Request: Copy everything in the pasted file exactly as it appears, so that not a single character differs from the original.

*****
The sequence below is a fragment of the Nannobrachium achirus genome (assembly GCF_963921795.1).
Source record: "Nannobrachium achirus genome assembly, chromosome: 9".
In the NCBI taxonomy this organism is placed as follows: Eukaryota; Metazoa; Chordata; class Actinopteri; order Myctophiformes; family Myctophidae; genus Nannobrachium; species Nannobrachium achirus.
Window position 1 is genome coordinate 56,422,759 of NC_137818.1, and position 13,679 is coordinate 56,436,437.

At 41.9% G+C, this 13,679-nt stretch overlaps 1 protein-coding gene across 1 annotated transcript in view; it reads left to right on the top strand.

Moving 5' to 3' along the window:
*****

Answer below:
The sequence below is a fragment of the Nannobrachium achirus genome (assembly GCF_963921795.1).
Source record: "Nannobrachium achirus genome assembly, chromosome: 9".
In the NCBI taxonomy this organism is placed as follows: Eukaryota; Metazoa; Chordata; class Actinopteri; order Myctophiformes; family Myctophidae; genus Nannobrachium; species Nannobrachium achirus.
Window position 1 is genome coordinate 56,422,759 of NC_137818.1, and position 13,679 is coordinate 56,436,437.

At 41.9% G+C, this 13,679-nt stretch overlaps 1 protein-coding gene across 1 annotated transcript in view; it reads left to right on the top strand.

Moving 5' to 3' along the window: